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Billy Graham Now a Hollywood Star : Religion: The world's best-known evangelist gives the film capital some advice as his plaque is dedicated on the Walk of Fame.

October 16, 1989|SHERYL STOLBERG | TIMES STAFF WRITER

Sunday afternoon--the Lord's day--on Hollywood Boulevard:

The marquee at the X Theaters advertised a double feature, "Sensual Fire" and "Fantastic Orgy."

Members of the British band Pop Will Eat Itself, in Los Angeles for their first American tour, went out for breakfast at 2 p.m., dressed mostly in leather, all in black.

A busload of suit-clad Korean businessmen snapped photos.

And a wavy-haired, straight-talking preacher named Billy Graham spoke the gospel to more than 2,500 of the faithful who had gathered in front of Mann's Chinese Theater to see him take his place on the Hollywood Walk of Fame, right between actress Judy Holliday and Italian opera singer Beniamino Gigli.

"I feel somewhat out of place because I'm not sure that a clergyman belongs here," the world's best-known evangelist confessed shortly before his star was unveiled. "Since I'm the only clergyman . . . I feel a little lonely out there."

But this was Hollywood, and the show had to go on.

Johnny Grant, chairman of the Walk of Fame Committee and the familiar deep-voiced host of the star ceremonies, got things rolling at 2:30 p.m. with a few one-liners and the words: "Here today on Hollywood Boulevard we honor Billy Graham. I would like to see more of his likeness in Hollywood, especially on Hollywood Boulevard."

Graham, who is the first clergyman to be granted a star for his work as a minister--the Rev. James Cleveland received a star in 1981 for his gospel recordings--apparently agreed.

During his remarks to the crowd, the man who has used television, film and radio to rail against drugs, sex and violence was unafraid to give those in show biz some advice: "I would call upon the industry today to put more emphasis on moral and spiritual values."

And in these days of television ministry scandals, he wasted no time in pointing out to reporters that the symbol on his star is a small, old-time microphone, which signifies that he is being honored for his work in radio.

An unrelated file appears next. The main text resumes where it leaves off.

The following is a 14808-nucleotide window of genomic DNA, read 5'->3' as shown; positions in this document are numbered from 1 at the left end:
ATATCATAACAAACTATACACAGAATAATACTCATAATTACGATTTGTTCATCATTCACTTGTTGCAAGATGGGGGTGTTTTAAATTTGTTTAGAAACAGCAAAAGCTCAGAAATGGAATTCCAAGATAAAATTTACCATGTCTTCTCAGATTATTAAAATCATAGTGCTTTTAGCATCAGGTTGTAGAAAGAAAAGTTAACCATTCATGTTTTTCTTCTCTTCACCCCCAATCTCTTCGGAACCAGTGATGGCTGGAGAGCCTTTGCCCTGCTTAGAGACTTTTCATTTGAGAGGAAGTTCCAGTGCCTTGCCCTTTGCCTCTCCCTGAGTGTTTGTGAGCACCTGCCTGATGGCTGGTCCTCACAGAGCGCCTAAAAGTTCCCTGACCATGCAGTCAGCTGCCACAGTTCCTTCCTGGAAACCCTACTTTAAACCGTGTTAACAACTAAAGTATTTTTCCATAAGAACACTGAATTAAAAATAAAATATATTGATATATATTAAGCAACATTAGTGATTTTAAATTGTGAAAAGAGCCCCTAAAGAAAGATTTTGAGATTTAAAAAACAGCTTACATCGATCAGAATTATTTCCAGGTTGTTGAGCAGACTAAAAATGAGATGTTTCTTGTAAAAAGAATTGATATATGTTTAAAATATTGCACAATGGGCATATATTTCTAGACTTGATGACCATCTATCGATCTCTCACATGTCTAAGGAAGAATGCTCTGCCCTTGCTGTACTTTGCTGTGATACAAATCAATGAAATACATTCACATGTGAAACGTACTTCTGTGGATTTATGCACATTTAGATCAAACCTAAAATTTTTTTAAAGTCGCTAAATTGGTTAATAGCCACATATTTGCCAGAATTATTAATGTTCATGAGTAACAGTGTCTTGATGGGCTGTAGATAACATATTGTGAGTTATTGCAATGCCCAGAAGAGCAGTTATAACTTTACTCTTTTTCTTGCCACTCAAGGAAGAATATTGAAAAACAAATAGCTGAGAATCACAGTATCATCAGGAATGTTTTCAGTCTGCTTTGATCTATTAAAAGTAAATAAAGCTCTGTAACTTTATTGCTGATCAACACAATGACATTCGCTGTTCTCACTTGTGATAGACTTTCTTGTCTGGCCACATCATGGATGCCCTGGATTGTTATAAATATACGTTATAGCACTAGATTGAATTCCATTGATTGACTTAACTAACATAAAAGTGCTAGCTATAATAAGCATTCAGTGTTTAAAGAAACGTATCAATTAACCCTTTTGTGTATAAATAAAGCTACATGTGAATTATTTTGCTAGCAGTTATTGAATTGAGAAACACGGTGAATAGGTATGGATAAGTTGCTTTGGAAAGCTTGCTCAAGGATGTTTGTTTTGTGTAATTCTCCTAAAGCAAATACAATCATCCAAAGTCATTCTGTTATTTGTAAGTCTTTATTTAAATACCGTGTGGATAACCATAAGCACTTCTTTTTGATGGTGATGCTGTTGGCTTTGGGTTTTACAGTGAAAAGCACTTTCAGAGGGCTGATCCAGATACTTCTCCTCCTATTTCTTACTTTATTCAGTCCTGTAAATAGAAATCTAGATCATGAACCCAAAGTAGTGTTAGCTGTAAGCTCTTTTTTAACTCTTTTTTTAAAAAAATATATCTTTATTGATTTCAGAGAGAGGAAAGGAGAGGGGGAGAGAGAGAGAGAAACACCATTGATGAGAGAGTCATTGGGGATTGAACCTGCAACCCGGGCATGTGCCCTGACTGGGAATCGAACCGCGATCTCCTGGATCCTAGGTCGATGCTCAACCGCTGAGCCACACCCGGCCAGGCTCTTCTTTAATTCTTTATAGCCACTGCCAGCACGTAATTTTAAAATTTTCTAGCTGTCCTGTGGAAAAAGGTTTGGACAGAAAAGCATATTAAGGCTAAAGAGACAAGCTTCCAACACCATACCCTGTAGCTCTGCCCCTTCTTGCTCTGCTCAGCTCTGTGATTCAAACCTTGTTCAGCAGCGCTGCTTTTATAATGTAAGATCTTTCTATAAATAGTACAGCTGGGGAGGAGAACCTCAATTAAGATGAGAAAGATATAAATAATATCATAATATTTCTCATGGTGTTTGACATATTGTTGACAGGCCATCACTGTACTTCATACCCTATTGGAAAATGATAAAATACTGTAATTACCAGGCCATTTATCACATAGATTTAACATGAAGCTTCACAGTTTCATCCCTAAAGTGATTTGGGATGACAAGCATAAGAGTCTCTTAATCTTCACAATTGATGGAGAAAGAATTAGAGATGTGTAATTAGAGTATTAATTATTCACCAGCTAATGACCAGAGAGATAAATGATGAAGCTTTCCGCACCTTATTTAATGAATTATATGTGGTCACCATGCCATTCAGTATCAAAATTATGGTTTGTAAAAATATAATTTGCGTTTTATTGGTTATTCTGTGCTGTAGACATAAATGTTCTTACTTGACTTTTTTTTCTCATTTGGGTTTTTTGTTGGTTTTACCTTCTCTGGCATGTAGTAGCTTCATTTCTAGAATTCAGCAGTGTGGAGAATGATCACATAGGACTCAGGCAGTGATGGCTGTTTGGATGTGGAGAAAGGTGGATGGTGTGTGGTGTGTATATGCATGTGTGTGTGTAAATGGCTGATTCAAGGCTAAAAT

"They didn't want to identify me as a televangelist," he declared, adding, "I am not a televangelist."

Asked if he minded that his name would be permanently embossed on a boulevard that for some is synonymous with sin, the 70-year-old preacher didn't miss a beat.

"We're all sinners," he replied. "Everybody you meet all over the world is a sinner. The word sin means you've broken with the laws of God. We've all done that. So I couldn't condemn Hollywood Boulevard any more than any other place."

For Graham, Sunday's visit was a homecoming of sorts. It was Hollywood--or at least Los Angeles--that catapulted the farm-reared, Fuller brush salesman-turned-preacher to fame 40 years ago. In 1949, his "sin-smashing" tent revival meeting at the corner of Washington Boulevard and Hill Street captured the attention of the international media and, before long, the minister some then derisively called "Gabriel in gabardine" had become a household name.

By now, he has preached in every state and 84 countries, to more than 100 million people in person and countless others over the airwaves.

Among the many who turned out for Sunday's dedication was Shelley Medak of San Pedro, who was moved to tears when Graham gave her his autograph. "I'm just thanking God to meet a man of God in person," she said.

Officials at the Hollywood Chamber of Commerce, which bestows the stars, said Graham's crowd was more than five times as large as is usual for star dedications, although not as large as the crowd for pop music star Michael Jackson.

In placing Graham's star in front of the theater, chamber officials said they had given the minister a special place of honor. According to Grant, hundreds of stars (who shall remain nameless, he insisted) had sought the coveted spot, which is the next to last "empty star" in front of the famed movie house.

Of course, as actress Rhonda Fleming, wife of theater owner Ted Mann, noted, the placement of a minister's star along a boulevard like Hollywood can be a delicate task. "My star," she said, "is up the street, in front of the Pussycat Theatre."

ON THE RECORD 'I feel somewhat out of place because I'm not sure that a clergyman belongs here . . . I feel a little lonely out there.' --Evangelist Billy Graham, receiving a star on the Hollywood Walk of Fame.

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